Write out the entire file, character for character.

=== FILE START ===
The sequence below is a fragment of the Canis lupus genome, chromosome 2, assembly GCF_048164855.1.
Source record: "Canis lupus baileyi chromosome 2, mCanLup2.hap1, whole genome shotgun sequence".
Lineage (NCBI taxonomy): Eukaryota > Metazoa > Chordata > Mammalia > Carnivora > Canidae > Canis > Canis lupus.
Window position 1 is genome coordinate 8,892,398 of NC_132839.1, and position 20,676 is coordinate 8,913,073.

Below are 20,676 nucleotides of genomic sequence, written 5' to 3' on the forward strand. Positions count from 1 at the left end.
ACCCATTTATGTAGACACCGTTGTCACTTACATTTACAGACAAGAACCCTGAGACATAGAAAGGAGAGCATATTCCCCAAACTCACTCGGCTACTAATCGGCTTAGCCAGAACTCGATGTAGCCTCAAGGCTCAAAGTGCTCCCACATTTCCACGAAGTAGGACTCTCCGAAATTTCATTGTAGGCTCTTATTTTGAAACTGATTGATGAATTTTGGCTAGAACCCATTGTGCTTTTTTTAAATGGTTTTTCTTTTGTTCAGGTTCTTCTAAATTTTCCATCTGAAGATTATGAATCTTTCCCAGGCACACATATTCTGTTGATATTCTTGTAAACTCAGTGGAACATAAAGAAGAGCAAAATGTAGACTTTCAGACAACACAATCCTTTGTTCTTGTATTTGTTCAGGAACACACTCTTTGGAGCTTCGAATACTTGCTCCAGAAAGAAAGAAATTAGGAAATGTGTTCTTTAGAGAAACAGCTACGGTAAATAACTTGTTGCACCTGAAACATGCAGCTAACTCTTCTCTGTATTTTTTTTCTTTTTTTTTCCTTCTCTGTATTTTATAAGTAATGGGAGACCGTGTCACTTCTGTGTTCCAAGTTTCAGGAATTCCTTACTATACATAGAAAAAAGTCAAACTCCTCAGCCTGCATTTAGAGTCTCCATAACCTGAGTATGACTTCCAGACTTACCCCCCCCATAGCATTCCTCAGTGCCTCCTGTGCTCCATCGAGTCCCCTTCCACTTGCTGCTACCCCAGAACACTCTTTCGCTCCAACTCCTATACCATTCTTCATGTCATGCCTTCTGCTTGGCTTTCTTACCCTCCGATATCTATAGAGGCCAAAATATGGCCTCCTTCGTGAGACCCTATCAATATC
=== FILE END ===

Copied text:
The sequence below is a fragment of the Canis lupus genome, chromosome 2, assembly GCF_048164855.1.
Source record: "Canis lupus baileyi chromosome 2, mCanLup2.hap1, whole genome shotgun sequence".
Lineage (NCBI taxonomy): Eukaryota > Metazoa > Chordata > Mammalia > Carnivora > Canidae > Canis > Canis lupus.
Window position 1 is genome coordinate 8,892,398 of NC_132839.1, and position 20,676 is coordinate 8,913,073.

Below are 20,676 nucleotides of genomic sequence, written 5' to 3' on the forward strand. Positions count from 1 at the left end.
ACCCATTTATGTAGACACCGTTGTCACTTACATTTACAGACAAGAACCCTGAGACATAGAAAGGAGAGCATATTCCCCAAACTCACTCGGCTACTAATCGGCTTAGCCAGAACTCGATGTAGCCTCAAGGCTCAAAGTGCTCCCACATTTCCACGAAGTAGGACTCTCCGAAATTTCATTGTAGGCTCTTATTTTGAAACTGATTGATGAATTTTGGCTAGAACCCATTGTGCTTTTTTTAAATGGTTTTTCTTTTGTTCAGGTTCTTCTAAATTTTCCATCTGAAGATTATGAATCTTTCCCAGGCACACATATTCTGTTGATATTCTTGTAAACTCAGTGGAACATAAAGAAGAGCAAAATGTAGACTTTCAGACAACACAATCCTTTGTTCTTGTATTTGTTCAGGAACACACTCTTTGGAGCTTCGAATACTTGCTCCAGAAAGAAAGAAATTAGGAAATGTGTTCTTTAGAGAAACAGCTACGGTAAATAACTTGTTGCACCTGAAACATGCAGCTAACTCTTCTCTGTATTTTTTTTCTTTTTTTTTCCTTCTCTGTATTTTATAAGTAATGGGAGACCGTGTCACTTCTGTGTTCCAAGTTTCAGGAATTCCTTACTATACATAGAAAAAAGTCAAACTCCTCAGCCTGCATTTAGAGTCTCCATAACCTGAGTATGACTTCCAGACTTACCCCCCCCATAGCATTCCTCAGTGCCTCCTGTGCTCCATCGAGTCCCCTTCCACTTGCTGCTACCCCAGAACACTCTTTCGCTCCAACTCCTATACCATTCTTCATGTCATGCCTTCTGCTTGGCTTTCTTACCCTCCGATATCTATAGAGGCCAAAATATGGCCTCCTTCGTGAGACCCTATCAATATC